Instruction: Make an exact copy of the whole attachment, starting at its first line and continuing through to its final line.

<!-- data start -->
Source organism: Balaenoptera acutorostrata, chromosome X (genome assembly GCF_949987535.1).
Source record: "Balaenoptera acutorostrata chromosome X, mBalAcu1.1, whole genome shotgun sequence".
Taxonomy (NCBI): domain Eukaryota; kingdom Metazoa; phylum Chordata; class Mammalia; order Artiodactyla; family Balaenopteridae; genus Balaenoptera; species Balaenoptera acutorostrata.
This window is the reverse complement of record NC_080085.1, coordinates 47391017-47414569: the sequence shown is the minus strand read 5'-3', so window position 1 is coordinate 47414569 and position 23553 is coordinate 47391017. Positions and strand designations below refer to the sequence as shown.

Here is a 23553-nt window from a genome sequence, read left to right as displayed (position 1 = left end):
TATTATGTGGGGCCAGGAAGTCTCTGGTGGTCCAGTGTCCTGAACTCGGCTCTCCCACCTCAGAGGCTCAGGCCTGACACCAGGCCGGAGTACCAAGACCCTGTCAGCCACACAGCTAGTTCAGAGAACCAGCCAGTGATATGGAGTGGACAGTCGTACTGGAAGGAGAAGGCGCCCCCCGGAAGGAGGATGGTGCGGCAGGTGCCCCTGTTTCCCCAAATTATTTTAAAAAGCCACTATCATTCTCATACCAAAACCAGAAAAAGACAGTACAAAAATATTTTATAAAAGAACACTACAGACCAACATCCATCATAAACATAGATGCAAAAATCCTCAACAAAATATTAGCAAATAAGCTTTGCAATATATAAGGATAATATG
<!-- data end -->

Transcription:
Source organism: Balaenoptera acutorostrata, chromosome X (genome assembly GCF_949987535.1).
Source record: "Balaenoptera acutorostrata chromosome X, mBalAcu1.1, whole genome shotgun sequence".
Taxonomy (NCBI): domain Eukaryota; kingdom Metazoa; phylum Chordata; class Mammalia; order Artiodactyla; family Balaenopteridae; genus Balaenoptera; species Balaenoptera acutorostrata.
This window is the reverse complement of record NC_080085.1, coordinates 47391017-47414569: the sequence shown is the minus strand read 5'-3', so window position 1 is coordinate 47414569 and position 23553 is coordinate 47391017. Positions and strand designations below refer to the sequence as shown.

Here is a 23553-nt window from a genome sequence, read left to right as displayed (position 1 = left end):
TATTATGTGGGGCCAGGAAGTCTCTGGTGGTCCAGTGTCCTGAACTCGGCTCTCCCACCTCAGAGGCTCAGGCCTGACACCAGGCCGGAGTACCAAGACCCTGTCAGCCACACAGCTAGTTCAGAGAACCAGCCAGTGATATGGAGTGGACAGTCGTACTGGAAGGAGAAGGCGCCCCCCGGAAGGAGGATGGTGCGGCAGGTGCCCCTGTTTCCCCAAATTATTTTAAAAAGCCACTATCATTCTCATACCAAAACCAGAAAAAGACAGTACAAAAATATTTTATAAAAGAACACTACAGACCAACATCCATCATAAACATAGATGCAAAAATCCTCAACAAAATATTAGCAAATAAGCTTTGCAATATATAAGGATAATATG